The only major new South African fixed investment comes from parastatals: Eskom’s over-priced and ecologically destructive Medupi and Kusile coal-fired power plants. Even more destructive Transnet projects lie ahead: the export of 18 billion tonnes of coal through a new rail line and the 8-fold increase in the South Durban port-petrochemical capacity (the National Development Plan’s top two infrastructure priorities), together representing the over-breeding of gigantic white elephants in President Jacob Zuma’s home province.
Corporates claim to act rationally by leaving local profits as idle cash, given the Reserve Bank’s four interest rates hikes over the past year, disincentivizing new investment. South Africa’s medium-term interest rates are now fourth highest amongst the world’s major countries surveyed by The Economist. (Only governments in Brazil, Venezuela and Turkey pay a higher price for debt, and only companies in these countries plus Argentina, Ukraine, Egypt and Russia pay more when borrowing.)
Illicit financial flows
But even worse, some of the same firms removed an additional R330 billion offshore annually as ‘illicit financial flows’ through tax-dodging techniques from 2004-13, according to the Washington NGO Global Financial Integrity. These outflows exceed $80 billion annually across the continent, reports Thabo Mbeki’s African Union commission, throwing into question the merits of Foreign Direct Investment, given the scale of this looting.
Several spectacular local cases have been documented in recent years: misinvoicing by the biggest platinum companies, especially Lonmin with its Bermuda ‘marketing’ arm (and 9% ownership by Cyril Ramaphosa); De Beers with its R45 billion in misinvoicing over seven years; and MTN (under Chairman Ramaphosa) Mauritius profit diversions from several African countries.
Information from the Panama Papers recently revealed how Fidentia fraudster J. Arthur Brown and Foxwhelp’s Khulubuse Zuma (the president’s nephew) set up profit hideouts offshore, along with 1700 other South Africans. Last year, WikiLeaks whistle-blew R200 million in the Swiss HSBC accounts of Fana Hlongwane, the British Aerospace agent and arms-dealing advisor to then Defence Minister Joe Modise.
How common is such behavior? Laments local NGO Corruption Watch, “Two years ago PricewaterhouseCoopers revealed in their 2014 Global Economic Crime Survey that 69% of [SA] respondents indicating they had experienced some form of economic crime in the 24 months preceding the survey.”
In its 2016 Survey, PwC once again recorded a world-leading 69% corporate corruption rate for South Africa, compared to a global average for economic crime of 36%. According to the firm’s forensic services chief Louis Strydom, “We are faced with the stark reality that economic crime is at a pandemic level in South Africa.”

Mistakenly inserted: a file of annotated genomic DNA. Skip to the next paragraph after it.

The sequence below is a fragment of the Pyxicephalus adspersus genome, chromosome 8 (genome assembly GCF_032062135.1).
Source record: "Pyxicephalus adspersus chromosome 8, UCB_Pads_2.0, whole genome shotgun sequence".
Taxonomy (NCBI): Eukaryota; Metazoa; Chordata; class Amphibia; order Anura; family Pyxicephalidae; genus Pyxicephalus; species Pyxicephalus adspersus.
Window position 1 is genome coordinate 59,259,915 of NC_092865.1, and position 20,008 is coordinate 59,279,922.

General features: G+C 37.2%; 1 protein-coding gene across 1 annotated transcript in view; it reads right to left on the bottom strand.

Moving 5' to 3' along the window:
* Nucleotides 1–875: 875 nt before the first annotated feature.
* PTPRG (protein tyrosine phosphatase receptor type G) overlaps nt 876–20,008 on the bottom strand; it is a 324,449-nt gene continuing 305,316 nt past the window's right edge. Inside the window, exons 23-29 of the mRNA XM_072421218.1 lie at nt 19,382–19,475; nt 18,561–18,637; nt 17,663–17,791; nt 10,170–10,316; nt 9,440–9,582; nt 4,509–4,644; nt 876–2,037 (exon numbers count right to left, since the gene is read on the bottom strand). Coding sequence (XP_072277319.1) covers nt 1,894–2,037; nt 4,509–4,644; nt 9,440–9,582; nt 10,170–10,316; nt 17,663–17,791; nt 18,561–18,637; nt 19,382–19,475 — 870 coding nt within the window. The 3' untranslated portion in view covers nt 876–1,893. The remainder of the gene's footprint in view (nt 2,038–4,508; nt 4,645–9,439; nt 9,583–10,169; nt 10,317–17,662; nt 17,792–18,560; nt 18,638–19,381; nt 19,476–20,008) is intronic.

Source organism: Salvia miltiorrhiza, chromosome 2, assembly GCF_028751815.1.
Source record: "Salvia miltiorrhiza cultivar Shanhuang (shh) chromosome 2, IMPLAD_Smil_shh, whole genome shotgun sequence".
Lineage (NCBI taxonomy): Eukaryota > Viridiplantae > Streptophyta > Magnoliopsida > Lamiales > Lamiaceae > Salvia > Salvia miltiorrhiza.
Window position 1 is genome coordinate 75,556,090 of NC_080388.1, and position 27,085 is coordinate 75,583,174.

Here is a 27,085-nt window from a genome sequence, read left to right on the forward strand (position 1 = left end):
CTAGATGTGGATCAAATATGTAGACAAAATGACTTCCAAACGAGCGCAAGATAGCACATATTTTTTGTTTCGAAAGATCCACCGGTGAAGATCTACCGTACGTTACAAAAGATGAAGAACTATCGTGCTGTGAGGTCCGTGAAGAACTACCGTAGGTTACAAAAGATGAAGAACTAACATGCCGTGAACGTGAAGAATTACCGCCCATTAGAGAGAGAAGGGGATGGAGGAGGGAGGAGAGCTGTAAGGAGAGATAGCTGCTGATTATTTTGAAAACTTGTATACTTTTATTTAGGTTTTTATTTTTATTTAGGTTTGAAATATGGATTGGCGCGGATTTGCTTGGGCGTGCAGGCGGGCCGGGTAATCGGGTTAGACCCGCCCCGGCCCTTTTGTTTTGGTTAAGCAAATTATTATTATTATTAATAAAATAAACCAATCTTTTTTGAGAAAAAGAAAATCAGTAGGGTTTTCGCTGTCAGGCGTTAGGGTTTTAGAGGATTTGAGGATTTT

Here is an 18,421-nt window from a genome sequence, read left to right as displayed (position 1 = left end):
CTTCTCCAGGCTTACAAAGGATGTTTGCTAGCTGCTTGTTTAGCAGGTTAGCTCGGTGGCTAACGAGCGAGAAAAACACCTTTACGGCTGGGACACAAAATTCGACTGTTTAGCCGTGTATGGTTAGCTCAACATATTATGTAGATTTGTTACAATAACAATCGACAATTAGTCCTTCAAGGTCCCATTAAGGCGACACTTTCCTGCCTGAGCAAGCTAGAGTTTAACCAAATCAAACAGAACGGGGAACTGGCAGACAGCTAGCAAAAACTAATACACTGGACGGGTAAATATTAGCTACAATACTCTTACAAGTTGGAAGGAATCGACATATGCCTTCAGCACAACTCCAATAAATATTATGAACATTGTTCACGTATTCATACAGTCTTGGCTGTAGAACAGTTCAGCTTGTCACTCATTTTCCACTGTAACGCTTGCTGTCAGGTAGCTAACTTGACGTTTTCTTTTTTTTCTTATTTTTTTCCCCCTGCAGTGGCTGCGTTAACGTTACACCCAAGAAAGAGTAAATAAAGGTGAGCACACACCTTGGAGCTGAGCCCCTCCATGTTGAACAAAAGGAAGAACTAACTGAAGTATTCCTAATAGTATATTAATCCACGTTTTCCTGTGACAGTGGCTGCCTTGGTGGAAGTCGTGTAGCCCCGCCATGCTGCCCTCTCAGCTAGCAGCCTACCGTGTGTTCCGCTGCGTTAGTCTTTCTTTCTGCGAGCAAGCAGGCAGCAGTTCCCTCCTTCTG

Notwithstanding a recent get-tough SA Revenue Service announcement following the Panama Papers’ jolt, the authorities’ inability to uncover such crime, prosecute it and put criminals into jail is no secret. More than two thirds of PwC’s 232 South African respondents believe Pretoria lacks the regulatory will or capacity to halt Sandton criminals.
“The latest trend is disturbing,” observed Business Day’s Hilary Joffe. “Now that MTN has managed to have its fine [for failing to cut five million non-registered cellphone subscribers including Boko Haram lines] in Nigeria cut down from $5.5bn to $1.7bn, can we have our money back? The trouble with South African companies running into big trouble abroad is that their woes can easily spill over into our balance of payments.”
The only short-term solution is a radical tightening of exchange controls against corporations and wealthy individuals, much as John Maynard Keynes advised more than 80 years ago: “The whole management of the domestic economy depends upon being free to have the appropriate interest rate without reference to the rates prevailing in the rest of the world. Capital controls is a corollary to this.”
Although tightened exchange controls were also advocated by Malema’s Economic Freedom Fighters, the metalworkers union and obscure local academics for many years, a highly adverse balance of forces made the policy demand impossible to win in practice.
However, last week’s news of the extremely adverse balance of payments may force the issue before long, unless the corporates and ratings agencies continue wielding their destructive power over the supine South African state.
*Patrick Bond is a professor of political economy at the University of the Witwatersrand School of Governance, Johannesburg. A version of this article appeared at TheConversation.